Siesta was first used in the English language by English people who had experienced an afternoon sleep in Spain. It relates to the sixth hour, or the hottest part of the day.
In a seventeenth century letter written by writer and historian James Howell, he remarks humorously on how to keep a siesta down to an acceptable level. The trick was to relax in a seated posture with a gold ball in one’s hands; this would drop into a copper pot upon sleep and make so much noise that the sleeping person would wake immediately.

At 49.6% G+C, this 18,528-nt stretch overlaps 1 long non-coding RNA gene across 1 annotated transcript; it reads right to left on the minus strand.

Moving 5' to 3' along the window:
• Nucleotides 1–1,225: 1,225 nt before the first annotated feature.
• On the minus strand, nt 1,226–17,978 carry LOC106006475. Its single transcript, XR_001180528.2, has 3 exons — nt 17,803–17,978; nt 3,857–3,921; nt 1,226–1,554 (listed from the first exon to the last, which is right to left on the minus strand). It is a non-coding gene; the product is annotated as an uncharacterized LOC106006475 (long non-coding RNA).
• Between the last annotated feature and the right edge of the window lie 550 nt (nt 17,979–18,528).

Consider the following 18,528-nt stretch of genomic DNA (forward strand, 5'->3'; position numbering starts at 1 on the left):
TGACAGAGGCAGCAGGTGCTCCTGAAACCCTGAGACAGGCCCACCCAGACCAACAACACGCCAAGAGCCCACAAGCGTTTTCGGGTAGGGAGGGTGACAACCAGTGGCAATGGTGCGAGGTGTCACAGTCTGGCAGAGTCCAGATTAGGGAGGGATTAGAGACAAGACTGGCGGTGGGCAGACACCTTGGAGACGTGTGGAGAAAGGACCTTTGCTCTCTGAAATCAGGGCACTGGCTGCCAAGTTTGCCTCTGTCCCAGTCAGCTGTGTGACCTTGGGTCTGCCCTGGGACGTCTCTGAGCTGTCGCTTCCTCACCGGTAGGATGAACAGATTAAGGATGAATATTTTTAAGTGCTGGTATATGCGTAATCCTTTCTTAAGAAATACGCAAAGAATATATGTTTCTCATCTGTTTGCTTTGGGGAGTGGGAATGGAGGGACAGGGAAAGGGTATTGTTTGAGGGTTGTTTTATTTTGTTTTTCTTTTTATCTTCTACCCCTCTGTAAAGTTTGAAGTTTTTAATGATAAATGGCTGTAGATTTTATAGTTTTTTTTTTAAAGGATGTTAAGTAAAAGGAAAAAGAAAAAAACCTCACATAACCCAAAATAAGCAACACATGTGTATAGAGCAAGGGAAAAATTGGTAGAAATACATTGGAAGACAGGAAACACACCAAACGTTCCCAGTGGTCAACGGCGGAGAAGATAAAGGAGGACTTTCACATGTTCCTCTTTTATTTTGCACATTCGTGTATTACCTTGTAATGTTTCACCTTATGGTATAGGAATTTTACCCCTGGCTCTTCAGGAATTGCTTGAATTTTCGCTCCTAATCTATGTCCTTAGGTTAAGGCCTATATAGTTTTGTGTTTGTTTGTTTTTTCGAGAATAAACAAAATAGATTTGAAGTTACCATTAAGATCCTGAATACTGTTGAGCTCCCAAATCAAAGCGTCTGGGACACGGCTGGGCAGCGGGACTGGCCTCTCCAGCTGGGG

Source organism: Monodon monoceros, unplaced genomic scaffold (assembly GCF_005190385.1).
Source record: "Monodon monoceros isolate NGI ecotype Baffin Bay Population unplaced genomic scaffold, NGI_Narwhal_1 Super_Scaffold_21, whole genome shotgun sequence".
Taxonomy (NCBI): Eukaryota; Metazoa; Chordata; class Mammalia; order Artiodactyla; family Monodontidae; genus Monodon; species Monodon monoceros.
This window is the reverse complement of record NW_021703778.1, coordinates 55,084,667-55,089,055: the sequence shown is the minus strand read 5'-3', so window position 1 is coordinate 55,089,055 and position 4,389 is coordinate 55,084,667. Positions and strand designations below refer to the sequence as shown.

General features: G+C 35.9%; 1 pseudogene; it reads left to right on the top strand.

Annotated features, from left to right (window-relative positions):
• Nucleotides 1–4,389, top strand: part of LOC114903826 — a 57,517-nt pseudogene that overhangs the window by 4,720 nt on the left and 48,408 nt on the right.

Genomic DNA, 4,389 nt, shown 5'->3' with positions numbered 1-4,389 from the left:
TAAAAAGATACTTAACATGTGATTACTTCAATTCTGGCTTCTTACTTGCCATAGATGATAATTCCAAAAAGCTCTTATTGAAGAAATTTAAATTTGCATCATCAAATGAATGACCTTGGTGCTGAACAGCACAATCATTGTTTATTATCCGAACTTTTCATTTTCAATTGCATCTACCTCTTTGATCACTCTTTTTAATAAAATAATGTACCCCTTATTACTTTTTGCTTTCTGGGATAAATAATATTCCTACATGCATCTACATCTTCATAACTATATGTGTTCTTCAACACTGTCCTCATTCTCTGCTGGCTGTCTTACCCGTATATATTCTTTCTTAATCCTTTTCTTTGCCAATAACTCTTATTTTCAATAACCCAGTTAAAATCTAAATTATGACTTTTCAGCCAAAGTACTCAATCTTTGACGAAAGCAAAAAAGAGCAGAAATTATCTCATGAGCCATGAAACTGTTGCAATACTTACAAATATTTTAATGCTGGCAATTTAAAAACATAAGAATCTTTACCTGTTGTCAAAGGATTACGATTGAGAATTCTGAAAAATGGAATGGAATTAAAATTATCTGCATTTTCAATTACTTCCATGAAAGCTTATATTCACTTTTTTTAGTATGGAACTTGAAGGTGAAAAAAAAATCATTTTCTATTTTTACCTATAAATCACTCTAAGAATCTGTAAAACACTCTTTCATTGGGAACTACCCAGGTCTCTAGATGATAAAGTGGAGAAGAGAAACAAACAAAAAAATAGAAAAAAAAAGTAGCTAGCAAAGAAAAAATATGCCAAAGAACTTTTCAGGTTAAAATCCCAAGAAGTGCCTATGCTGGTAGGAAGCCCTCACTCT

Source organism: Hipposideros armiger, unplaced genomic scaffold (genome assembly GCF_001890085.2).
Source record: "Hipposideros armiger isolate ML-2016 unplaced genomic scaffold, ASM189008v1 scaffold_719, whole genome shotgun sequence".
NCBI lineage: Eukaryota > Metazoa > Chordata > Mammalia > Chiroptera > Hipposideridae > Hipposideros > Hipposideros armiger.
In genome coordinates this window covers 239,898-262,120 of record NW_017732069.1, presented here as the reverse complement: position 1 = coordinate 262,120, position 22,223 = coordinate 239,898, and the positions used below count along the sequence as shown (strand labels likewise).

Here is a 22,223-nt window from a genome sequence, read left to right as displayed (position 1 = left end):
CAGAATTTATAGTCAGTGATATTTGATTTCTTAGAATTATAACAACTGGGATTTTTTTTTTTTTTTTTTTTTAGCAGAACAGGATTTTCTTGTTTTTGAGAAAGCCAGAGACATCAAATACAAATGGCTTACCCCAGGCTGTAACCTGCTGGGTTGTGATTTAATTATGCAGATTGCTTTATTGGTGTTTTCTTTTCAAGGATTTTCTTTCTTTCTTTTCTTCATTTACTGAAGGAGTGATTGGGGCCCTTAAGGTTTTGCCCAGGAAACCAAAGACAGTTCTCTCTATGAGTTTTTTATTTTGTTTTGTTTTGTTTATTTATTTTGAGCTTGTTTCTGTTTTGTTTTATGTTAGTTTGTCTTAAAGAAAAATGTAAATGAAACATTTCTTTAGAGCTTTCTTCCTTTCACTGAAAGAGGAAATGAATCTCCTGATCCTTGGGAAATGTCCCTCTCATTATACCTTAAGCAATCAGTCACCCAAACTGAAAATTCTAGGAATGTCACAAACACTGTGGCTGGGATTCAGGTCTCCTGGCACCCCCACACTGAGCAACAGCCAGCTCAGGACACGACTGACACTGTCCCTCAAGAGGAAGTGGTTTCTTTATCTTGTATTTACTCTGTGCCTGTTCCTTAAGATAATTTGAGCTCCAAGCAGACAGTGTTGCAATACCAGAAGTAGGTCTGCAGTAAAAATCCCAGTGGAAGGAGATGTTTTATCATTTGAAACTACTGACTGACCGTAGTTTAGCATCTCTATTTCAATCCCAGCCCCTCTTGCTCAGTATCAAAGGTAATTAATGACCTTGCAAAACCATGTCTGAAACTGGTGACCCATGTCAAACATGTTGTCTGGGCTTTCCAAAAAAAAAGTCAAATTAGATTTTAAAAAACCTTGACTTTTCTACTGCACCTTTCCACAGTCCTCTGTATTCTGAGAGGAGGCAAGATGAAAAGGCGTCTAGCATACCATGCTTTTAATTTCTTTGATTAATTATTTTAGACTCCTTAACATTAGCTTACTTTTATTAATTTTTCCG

The next time that the word siesta appeared in English writing was some twenty years later in the play, Elvira. Its author George Digby (also Earl of Bristol) had a colourful life as one of the leading politicians, diplomats and soldiers in England in the middle of the sixteenth century. He was born in Spain and also travelled there as a diplomat. In his play, the character Don Julio accuses his sister of having a siesta. It appears that the word was not generally known at this time since a comment was included in the footnotes, “The heat of the day, from noon forwards. So called from Hora Sexta, noon-day, a time when the Spanish ladies retire to sleep.”
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